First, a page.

Recently, I took some time to go back to Washington state and visit friends and family for the first time since I moved to Alaska 3 years ago. Alot has changed in myself and in the place I left, to say nothing of the changes to the lives of those I left. While I was on vacation, I was taken out shooting a couple times and I found myself highly drawn to the M9A3 that my friend had. Every time I had several guns to choose from, I always chose the M9A3.
For whatever reason, it is very popular for people to only recommend ammunition that is going to cost in the neighborhood of $1/round. I have done several tests with these premium ammunitions and with generic ammunition. I have found a few things that might be a little eye-opening when trying to choose whether to carry the Winchester JHP or the Remington JHP.
The Honor Guard has endured a pretty long line of scrutiny from people who were outraged by testing that was conducted under questionable circumstances. I conducted similar testing of my own that was a bit more based on a realistic scenario that I feel I could face when using a firearm as a civilian. Anyways, the testing I conducted ended up with me finding out that my pistol was not really drop-safe. But, recently it would seem that this has changed.
As the title states, it is common for people to try and break even in a caliber or pistol debate by using the common and boring say of "all pistols are under-powered anyways." I rarely let people get away with that claim. I usually have to insert logic and reality into the equation, which often brings people to get upset that they couldn't just parrot a saying and bring the debate to a draw. There are just too many facts out there, and I feel that it is important that people wake up and accept that they need to respect their pistols and take care to get good with it.
When it comes to a good fighting knife, I typically look to Ka-Bar for a good standard. The decades of experience in war as a fighting/utility knife has given this knife a good amount of seniority, as well as a legendary status. Heck, this knife is basically like the 1911 of the knife world; most experienced fighting knife that is still a standard for combat fighting/utility knives.
Cold Steel is a knife company that is generally known for their entertaining videos and demonstrations on how tough and durable their knives are. They often video themselves torture testing these knives and using them to do somewhat outlandish tasks with them. I personally feel like Cold Steel has a very vast selection of knives that span from the highest of quality to the lowest and worst quality. The company is one of my favorites when it comes to tanto blade designs, though. The GI Tanto is a no frills tactical knife that is designed to be capable of doing everything a soldier might need a knife to do.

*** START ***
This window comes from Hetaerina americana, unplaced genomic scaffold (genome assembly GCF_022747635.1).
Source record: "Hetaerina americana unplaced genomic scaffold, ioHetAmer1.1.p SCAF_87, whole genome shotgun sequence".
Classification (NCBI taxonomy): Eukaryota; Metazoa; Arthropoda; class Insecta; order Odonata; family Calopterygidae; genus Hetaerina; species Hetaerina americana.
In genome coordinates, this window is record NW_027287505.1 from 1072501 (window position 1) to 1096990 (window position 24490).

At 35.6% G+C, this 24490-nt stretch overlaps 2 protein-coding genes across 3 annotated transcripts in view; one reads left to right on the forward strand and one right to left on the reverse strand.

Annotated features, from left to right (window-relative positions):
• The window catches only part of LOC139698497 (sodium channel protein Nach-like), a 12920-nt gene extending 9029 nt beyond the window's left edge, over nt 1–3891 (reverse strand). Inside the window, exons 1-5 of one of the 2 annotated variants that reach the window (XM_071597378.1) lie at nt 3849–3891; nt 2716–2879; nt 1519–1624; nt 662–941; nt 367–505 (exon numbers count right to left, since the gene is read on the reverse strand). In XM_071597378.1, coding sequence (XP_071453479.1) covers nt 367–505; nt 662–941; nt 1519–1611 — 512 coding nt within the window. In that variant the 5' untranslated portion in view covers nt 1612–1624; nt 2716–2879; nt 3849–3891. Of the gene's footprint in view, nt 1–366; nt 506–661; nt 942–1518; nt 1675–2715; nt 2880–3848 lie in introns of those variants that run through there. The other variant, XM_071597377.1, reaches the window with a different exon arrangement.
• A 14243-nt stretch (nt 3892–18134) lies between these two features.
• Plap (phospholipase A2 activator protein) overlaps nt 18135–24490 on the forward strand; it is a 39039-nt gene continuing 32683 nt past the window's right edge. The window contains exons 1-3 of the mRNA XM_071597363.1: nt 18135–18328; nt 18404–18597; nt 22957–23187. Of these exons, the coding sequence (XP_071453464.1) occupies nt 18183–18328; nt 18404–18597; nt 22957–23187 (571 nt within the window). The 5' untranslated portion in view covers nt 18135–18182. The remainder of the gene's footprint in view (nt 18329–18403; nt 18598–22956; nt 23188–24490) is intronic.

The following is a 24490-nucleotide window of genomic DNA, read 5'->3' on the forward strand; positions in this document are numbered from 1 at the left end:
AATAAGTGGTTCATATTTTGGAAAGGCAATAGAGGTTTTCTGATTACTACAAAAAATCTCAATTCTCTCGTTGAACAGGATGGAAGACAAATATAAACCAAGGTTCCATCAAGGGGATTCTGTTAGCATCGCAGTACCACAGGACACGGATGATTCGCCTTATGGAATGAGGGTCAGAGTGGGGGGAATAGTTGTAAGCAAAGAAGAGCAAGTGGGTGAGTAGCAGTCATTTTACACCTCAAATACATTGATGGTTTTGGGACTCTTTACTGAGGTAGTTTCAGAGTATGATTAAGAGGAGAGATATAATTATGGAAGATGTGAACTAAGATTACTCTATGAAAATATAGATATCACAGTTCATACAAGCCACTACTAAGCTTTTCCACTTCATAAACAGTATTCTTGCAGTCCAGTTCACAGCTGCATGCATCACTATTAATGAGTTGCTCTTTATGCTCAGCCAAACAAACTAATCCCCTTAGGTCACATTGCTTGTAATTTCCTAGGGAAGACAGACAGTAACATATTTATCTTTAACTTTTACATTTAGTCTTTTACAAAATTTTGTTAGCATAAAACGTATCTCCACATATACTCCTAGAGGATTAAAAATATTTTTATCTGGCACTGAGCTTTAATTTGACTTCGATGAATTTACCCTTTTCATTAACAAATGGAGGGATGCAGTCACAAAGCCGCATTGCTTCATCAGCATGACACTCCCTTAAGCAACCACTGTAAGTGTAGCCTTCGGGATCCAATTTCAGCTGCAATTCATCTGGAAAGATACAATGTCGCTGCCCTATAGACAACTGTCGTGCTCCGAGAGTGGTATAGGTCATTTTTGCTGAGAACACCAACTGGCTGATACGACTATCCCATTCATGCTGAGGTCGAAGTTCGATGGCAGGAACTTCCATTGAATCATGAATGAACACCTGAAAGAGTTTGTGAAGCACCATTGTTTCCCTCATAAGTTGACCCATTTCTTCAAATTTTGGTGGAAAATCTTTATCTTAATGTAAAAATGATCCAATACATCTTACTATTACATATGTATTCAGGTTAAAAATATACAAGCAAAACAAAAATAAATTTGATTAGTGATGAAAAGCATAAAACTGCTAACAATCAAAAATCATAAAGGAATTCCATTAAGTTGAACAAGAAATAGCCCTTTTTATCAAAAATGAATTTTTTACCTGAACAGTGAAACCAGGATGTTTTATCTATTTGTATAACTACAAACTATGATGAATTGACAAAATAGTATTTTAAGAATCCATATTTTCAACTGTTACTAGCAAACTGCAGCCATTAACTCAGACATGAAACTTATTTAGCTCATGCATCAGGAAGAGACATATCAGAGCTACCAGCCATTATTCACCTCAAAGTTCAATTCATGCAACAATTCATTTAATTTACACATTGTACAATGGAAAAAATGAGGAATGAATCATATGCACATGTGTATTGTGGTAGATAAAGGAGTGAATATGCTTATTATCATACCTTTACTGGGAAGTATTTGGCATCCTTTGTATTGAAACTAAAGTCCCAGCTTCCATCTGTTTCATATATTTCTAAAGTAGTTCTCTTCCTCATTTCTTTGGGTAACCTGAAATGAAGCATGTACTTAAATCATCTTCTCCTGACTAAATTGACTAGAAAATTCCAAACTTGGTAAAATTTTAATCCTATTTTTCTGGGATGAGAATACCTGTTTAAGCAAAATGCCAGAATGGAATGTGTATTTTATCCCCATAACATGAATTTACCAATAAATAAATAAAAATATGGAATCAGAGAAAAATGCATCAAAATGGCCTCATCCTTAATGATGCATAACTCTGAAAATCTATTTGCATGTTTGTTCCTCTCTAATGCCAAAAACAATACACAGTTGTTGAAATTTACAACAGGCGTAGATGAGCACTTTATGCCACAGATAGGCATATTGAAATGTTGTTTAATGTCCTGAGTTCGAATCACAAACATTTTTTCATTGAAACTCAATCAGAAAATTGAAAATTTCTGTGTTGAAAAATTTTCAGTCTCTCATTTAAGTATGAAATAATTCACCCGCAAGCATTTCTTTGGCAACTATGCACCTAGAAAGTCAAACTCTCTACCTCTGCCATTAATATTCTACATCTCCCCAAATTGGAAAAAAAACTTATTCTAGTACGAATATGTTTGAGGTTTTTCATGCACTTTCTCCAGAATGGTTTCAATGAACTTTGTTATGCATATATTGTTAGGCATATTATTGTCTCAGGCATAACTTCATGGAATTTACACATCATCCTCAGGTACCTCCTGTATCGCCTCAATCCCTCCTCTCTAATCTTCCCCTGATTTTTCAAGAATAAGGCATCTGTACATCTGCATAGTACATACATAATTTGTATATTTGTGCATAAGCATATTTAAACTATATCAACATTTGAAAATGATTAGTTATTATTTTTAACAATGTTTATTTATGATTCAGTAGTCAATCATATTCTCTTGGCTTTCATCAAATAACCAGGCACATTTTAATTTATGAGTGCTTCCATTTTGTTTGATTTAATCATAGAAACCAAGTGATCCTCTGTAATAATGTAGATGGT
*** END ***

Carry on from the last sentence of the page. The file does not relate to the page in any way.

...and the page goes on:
I can't really speak for anyone else, but I am really into Ka-Bar knives for their versatility and legendary combat record. When I think of a fighting knife, or a combat knife, I imagine the leather handle Ka-Bar knives that Marines had strapped to their web belts in WW2. Ka-Bar has a pretty extensive line of knives that take after the original design, but with some minor improvements or compromises. The Ka-Bar Fighter knife is a knife that caught my eye right away when I saw it in a knife cabinet, and I had to have it. Now the question is whether the knife actually has any practical uses behind it.
I am a fan of Turkish pistols, as many of you may have figured out long ago. But there are certain pistols that they make that are not exactly in line with what we American shooters would like to see. The SAR CM9 Gen2 is supposed to be a very refined pistol that can serve reliably as a combat pistol in a duty holster or as a [personal defense pistol. The pistol is supposedly made to pass NATO testing, but does this pistol really live up to it's name of Combat Master?
The Lionheart LH9 I have has been put through hell in my hands. It has endured more than 15,000 rounds in a period of under 2 months. It was not cleaned for 8,000 rounds and saw no spring changes except the one spring that failed right around the 15,000 round mark. That is not too bad. It lasted longer and was pushed harder than any other gun in my collection. I have alot of respect for this pistol. But it was time to get the springs replaced finally and get it checked out.
When a prepper is selecting a food for long term storage and preparation, they typically look to the military for inspiration. They see the military storing MRE's and other shelf stable food items in warehouses for years at a time. The problem is that copying the military in this manner and thinking the MRE's are good for long term sustenance is a dangerous mindset.
Do It Rite
Alaska-Based Youtube Vlogger, Retired Marine, gun enthusiast, and his wife